This week’s fairy tale comes from the 1964 Ruth Manning-Sanders collection The Red King and the Witch and why yes, we will indeed by exploring the titular fairy tale at some point. There is a subtitle to the book, but I won’t be using it as it contains a slur; while the tone of Manning-Sanders’ introduction reads as respectful, she was using the common terminology of her day. The stories in this collection are Romani. This is actually the first time I’ve read anything from the book, and the opening of ‘Jankyn and the Witch’ is so good I’m going to quote it here: There was a nobleman and his wife, and they had one son. The nobleman said to his son, “Jankyn, it’s time you married.” “I do not think it is time,” Jankyn said.
The nobleman goes ahead and throws a ball anyway, because hey, it works for other fairy tale fathers. He invites as many girls as he can and waits for Jankyn to pick one, like this is some sort of marital buffet. Jankyn refuses to engage. He sulks in a corner and the girls go dance with other people.
That night, Jankyn dreams of a meadow and a lake, and of three beautiful girls bathing in the lake. The youngest of the three (how he knows that she is the youngest is unclear) officially Floats his Boat and in the morning he barely stops to notify his parents before heading off into the world to seek her out. He looks here, he looks there, he looks more or less everywhere, and in time comes to the meadow from his dream. There’s the lake – there are the girls. Jankyn sneaks down to the water’s edge like an absolute creep and tries to grab the girl of his dreams, literally grab her. He fails. The girls don their smocks and fly home to their mother the witch. Jankyn sits down and cries because girls don’t want to be kidnapped by random men who have dreamed about them, who knew?
As Jankyn is weeping by the lake, an old man comes along and in a show of patriarchal solidarity, offers advice on how better to go about this business – no, not flowers and chocolates and grovelling apologies, the trick is to dig a deep pit and hide in it so the girls won’t see Jankyn coming. I am sitting here lost for words. Jankyn duly conceals himself and next time the girls show up, he sneaks out just long enough to snatch up the youngest sister’s smock. Without it she cannot fly away.
When she realises it is gone, she is distraught. She begs Jankyn to give it back, so that she can fly home with her sisters. Instead, he gives her his cloak and rides home with her. Once there he embarks on a charm offensive – well, it’s not like there’s any stake in it for him now, she can hardly ignore her kidnapper – and soon afterwards they get married, to his parents’ delight. Jankyn hides the smock in a locked room and entrusts the key to his mother, telling her the door must never be opened without telling her exactly why.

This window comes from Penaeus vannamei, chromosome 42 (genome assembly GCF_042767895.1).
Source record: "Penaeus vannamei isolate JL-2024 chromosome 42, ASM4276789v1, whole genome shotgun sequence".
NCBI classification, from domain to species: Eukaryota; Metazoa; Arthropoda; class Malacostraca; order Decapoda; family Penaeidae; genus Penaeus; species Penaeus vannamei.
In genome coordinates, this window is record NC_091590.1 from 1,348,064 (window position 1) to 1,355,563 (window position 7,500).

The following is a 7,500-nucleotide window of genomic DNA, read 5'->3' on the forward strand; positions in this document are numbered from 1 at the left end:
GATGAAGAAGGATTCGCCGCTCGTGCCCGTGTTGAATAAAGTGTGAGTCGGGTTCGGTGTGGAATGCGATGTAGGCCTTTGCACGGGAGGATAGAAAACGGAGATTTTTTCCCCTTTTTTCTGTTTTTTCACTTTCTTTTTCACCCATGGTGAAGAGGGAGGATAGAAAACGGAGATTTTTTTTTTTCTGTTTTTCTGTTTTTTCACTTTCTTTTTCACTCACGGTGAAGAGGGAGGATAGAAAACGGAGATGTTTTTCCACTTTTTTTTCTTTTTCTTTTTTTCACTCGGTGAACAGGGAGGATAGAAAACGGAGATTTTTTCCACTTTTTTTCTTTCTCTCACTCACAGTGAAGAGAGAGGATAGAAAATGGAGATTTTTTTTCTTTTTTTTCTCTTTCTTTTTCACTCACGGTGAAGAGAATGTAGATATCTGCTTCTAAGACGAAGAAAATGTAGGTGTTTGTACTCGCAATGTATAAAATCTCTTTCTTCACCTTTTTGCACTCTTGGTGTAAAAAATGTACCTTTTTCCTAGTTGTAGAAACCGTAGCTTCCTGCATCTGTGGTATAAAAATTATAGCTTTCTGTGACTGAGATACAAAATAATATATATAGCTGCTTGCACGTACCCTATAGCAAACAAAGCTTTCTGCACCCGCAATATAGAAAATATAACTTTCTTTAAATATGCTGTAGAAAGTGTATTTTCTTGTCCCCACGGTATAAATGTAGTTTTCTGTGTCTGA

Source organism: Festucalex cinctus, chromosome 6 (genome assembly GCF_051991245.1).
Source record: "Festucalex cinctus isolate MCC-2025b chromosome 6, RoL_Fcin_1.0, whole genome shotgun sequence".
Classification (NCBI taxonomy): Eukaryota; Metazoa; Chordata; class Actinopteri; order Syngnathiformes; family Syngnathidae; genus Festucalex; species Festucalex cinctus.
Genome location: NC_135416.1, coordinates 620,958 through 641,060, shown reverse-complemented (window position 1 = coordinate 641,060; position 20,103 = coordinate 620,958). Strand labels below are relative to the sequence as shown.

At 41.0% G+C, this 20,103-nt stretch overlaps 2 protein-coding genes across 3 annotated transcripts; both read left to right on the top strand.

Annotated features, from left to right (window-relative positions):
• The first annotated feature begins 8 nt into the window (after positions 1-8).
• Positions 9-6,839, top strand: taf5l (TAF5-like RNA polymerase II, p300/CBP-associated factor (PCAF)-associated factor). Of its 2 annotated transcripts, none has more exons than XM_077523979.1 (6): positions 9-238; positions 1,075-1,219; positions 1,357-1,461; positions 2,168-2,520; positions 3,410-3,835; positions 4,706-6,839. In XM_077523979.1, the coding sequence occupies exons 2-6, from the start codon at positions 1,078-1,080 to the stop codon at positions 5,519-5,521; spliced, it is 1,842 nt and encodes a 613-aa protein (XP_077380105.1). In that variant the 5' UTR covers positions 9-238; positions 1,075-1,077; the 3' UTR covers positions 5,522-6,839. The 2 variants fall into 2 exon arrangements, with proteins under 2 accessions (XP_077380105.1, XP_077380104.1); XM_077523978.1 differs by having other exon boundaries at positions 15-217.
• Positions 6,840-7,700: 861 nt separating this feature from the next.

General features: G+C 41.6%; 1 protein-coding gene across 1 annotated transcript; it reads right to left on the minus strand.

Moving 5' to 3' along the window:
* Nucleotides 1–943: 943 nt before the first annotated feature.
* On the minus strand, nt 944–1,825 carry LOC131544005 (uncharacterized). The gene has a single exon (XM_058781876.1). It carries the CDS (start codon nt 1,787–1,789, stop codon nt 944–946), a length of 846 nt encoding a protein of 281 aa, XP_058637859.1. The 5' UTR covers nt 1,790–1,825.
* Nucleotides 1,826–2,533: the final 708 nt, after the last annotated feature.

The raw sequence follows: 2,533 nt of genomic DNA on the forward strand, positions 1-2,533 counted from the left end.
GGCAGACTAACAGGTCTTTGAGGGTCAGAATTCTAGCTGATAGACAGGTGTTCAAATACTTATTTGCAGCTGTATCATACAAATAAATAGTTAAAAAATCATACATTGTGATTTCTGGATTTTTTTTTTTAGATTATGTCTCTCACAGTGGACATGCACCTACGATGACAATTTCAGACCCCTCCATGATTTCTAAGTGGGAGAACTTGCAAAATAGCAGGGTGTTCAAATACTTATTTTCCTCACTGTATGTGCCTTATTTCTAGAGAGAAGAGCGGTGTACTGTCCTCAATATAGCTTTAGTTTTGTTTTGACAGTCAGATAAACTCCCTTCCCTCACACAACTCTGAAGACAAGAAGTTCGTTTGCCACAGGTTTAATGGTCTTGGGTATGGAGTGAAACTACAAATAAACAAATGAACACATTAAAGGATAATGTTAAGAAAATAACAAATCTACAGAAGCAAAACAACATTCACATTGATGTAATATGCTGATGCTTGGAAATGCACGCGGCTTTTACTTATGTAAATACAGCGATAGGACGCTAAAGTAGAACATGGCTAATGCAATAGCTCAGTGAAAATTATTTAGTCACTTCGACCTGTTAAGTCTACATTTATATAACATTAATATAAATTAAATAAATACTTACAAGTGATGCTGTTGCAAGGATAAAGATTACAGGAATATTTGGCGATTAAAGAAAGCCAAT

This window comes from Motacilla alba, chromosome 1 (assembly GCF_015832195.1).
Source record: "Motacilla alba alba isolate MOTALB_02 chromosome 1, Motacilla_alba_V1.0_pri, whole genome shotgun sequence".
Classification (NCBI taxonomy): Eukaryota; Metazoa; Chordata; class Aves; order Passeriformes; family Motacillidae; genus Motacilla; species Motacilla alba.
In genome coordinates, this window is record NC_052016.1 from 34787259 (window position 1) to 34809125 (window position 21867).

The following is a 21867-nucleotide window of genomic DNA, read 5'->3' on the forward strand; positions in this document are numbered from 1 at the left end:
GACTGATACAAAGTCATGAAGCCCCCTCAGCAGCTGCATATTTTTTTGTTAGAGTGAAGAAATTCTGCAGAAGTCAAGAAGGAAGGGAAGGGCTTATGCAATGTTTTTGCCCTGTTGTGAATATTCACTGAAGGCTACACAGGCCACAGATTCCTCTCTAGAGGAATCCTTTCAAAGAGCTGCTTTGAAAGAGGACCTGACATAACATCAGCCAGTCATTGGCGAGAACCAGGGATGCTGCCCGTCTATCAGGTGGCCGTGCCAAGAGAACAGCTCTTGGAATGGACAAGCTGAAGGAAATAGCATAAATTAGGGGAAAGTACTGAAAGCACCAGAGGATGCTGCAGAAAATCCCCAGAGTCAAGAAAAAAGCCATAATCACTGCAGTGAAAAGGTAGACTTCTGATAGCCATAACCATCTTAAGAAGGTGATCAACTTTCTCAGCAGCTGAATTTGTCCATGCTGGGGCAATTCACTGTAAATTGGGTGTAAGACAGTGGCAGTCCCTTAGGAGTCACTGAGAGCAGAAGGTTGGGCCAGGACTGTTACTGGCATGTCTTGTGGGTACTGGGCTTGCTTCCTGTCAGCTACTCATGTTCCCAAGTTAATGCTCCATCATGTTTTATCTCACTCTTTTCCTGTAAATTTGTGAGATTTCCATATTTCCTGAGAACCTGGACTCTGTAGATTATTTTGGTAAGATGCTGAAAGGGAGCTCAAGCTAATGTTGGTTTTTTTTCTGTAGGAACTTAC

Five years into the marriage, the witch’s daughter goes to her mother-in-law and remarks on the door that is never ever opened. She wants to know what is inside. Jankyn’s mother also wants to know what is inside. It is a room in the house where they live – of course they want to know. You may have noticed that I italicise more when I am annoyed.
So Jankyn’s mother opens the door and the witch’s daughter gives a cry of joy when she sees her smock. As soon as she puts it on, she hears her own mother calling her home, and the smock carries her home, as it was always meant to do.
All is misery in Jankyn’s house. He sets off once again to seek the girl he loves, and it seems she misses him enough to exert a little magic of her own, enough to guide him in the right direction. Jankyn comes to the house of a miller in the witch’s employment, and in exchange for Jankyn’s fine horse, the miller agrees to smuggle him to the witch’s house in a sack.
This does not fool the witch. She takes one look at the sack and slits it open with a knife, hauling Jankyn out by the hair. Jankyn tries to attack her with his sword, but at her whistle the weapon freezes in midair. She toys with Jankyn a little, pondering aloud whether or not to kill him, then decides to draw the whole business out into a game. If Jankyn can complete four tasks, his wife will be returned to him. If he fails, he dies.
Jankyn’s first task is to uproot every tree in the forest and cut each down to logs, using nothing more than a wooden axe and a wooden spade. It is obviously impossible, but Jankyn gives it a good shot anyway, working until the mockery of tools splinter in his hands. He’s on the brink of despair when the witch’s youngest daughter appears beside him. “Let us fly together!” Jankyn suggests wildly. She hushes him with food and drink, pets him to sleep, and sets about whistling up an actual horde of demons. That is one way to get a job done. Could she do that all along, even without her smock? Anyway, the forest is reduced to logs and the witch furiously tells Jankyn to put the whole thing back together exactly as it was, not a leaf out of place.